Richard Nixon here offers readers the fourth book written after his memoirs; one that extends and combines the ideas he expressed previously in The Real War (1980), Real Peace (1984), and No More Vietnams (1985). Those books defined the substance of this one. 1999: Victory Without War is a treatment of the three ideas from the earlier books, applied to the last decade of the twentieth century.
These ideas are easily expressed if difficult to practice, simply because they make demands on Americans as a nation and as individuals. The first, the premise of The Real War, is that there is a real war going on between the United States and the Soviet Union, which is not necessarily always manifested as armed conflict. The war can be economic, social, or ideological. The victor in that war will be the most dedicated and resourceful of the two contestants. In order to win, Americans must do two things: recognize that the enemy is real and that the methods necessary to defeat him may not be those that have been traditionally acceptable to Americans.
The second idea, from Real Peace, is that there are two kinds of peace: real peace and perfect peace. Perfect peace, the complete lack of conflict between nations, cannot exist, or nations would not exist. Those who think that it can exist are deluding themselves. Real peace, however, can exist. Real peace depends upon the realization and the acknowledgment that there is conflict between nations and that conflict can be managed, and best managed, from a position of strength.
If the managed peace does not contain itself within the bounds of armed conflict, then armed conflict is inevitable. No More Vietnams offers a prescription for the avoidance of armed conflict: Make the machinery of aid and support a full expression of both national will and national ideals, with the clearly stated intention that those wills and ideals include support of democracies and resistance to totalitarian governments. In addition, it must be made clear that American goals will be supported by arms if necessary.
These notions of the core of United States foreign policy are ideas that Nixon has held for some time. While the previous three books can be seen as an expression of the former president’s views of the ideal foreign policy (both as he practiced it and how he would have it practiced now), 1999 is an expression of how that policy must be followed in the future. Deviation from it, which has taken place since the day Nixon left office, makes the demand for his ideas more urgent, the necessity of them more apparent.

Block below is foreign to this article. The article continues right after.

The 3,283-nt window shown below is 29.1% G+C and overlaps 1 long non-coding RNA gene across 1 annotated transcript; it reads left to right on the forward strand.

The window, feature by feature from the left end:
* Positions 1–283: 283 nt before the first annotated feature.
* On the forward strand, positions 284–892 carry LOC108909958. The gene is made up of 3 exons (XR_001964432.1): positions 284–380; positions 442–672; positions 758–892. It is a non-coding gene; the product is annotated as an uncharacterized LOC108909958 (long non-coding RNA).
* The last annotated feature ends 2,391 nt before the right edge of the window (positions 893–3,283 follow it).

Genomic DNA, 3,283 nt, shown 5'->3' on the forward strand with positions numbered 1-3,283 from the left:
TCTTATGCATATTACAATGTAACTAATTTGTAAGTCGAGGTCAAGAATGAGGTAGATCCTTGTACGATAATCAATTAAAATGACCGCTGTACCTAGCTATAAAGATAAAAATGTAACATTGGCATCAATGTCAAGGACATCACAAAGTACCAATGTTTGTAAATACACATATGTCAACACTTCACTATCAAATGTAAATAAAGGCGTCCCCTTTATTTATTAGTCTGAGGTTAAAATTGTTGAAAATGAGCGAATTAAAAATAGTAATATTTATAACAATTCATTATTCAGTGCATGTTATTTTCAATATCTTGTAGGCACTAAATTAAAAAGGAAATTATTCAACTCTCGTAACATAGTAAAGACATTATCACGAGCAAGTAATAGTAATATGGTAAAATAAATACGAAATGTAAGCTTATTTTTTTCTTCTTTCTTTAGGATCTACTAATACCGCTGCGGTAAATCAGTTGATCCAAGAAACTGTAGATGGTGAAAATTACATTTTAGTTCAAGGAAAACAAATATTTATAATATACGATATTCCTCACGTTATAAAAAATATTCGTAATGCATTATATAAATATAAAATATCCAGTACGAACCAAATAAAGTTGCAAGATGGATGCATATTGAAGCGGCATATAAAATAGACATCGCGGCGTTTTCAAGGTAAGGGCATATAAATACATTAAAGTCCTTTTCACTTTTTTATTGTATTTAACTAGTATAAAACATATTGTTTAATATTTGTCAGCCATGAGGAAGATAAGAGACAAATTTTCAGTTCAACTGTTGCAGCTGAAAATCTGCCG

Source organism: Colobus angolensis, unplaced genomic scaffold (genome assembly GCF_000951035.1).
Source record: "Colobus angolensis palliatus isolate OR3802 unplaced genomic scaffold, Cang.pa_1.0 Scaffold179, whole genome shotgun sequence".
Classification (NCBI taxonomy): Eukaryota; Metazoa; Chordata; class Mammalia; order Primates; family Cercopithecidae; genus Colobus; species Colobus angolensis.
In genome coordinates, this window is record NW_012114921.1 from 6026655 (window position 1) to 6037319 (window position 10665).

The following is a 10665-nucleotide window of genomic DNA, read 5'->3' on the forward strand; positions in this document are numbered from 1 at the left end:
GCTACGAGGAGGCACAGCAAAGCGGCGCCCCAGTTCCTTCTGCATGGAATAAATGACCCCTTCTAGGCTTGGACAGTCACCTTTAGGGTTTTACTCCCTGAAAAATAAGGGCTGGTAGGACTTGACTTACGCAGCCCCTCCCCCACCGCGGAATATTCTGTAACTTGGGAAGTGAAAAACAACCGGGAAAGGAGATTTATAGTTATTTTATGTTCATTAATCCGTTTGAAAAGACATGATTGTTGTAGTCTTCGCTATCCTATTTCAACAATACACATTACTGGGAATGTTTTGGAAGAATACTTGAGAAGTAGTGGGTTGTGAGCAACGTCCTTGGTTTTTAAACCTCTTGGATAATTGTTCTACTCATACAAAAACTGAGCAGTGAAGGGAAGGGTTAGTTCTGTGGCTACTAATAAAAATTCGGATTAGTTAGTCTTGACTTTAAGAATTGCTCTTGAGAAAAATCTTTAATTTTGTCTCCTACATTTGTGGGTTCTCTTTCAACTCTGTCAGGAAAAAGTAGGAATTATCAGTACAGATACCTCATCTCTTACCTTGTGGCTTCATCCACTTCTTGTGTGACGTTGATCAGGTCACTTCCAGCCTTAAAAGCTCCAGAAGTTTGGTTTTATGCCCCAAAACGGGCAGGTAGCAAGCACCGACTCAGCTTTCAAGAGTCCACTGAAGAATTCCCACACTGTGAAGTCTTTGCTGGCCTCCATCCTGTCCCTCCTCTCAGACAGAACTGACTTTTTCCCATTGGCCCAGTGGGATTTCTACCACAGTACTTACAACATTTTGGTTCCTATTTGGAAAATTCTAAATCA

To charge Nixon with writing 1999 simply to restate his earlier themes as a plan for the future instead of an assessment of the past is perhaps an easy accusation to make, but not a fair one. There is little in this book that is not essentially defined or at least strongly implied in the others, but 1999 is as much a result of the earlier works as a compilation of them. The combined power of these ideas merits another book, particularly as the notions set forth here are demanding ones.
The two introductory chapters set a familiar stage. In the middle third, Nixon’s arguments are presented as a “how-to” manual of foreign policy: “How to Deter Moscow,” “How to Compete with Moscow,” and “How to Negotiate with Moscow.” The foreign policy maintenance system must be constructed in that order: deter, compete, negotiate. This fundamental assumption about his outlook—that negotiation is the last step in the process, not the first—may be the most difficult aspect of Nixon’s vision to understand, but it is crucial. It gains impetus from the fundamental notion that Americans must negotiate from a position of strength. The strength must be gained through deterrence and competition.
Deterrence centers on nuclear weapons issues. Nixon believes that those who prefer the path of disarmament are unable, or unwilling, to recognize his point about perfect peace: “Arms controllers fail to understand the basic fact that since arms are not the cause of war, arms control cannot produce peace.” This inability to recognize the real problems engendered by the possession of nuclear weapons prevents the production of deterrence. Americans must be dedicated enough to ensure their superiority. Nixon supports this contention through a historical survey that runs the gamut of the post-World War II world from Korea to Cairo, demonstrating each time that nuclear superiority prevented war. The maintenance of deterrence in a time when the Soviets no longer lag behind the United States as much as they once did brings Nixon to the specifics of arms control: Equality, warhead-to-target ratio, modernization, and verification are the keys to negotiation. The rationale for each key element is logically and forcefully presented in what is the most compelling section of the book. If the United States offers the Soviets an agreement, it must be an agreement that they would be forced to accept, because to refuse it would leave them worse off than no deal at all. What if somehow they refuse the offer they cannot refuse? If...
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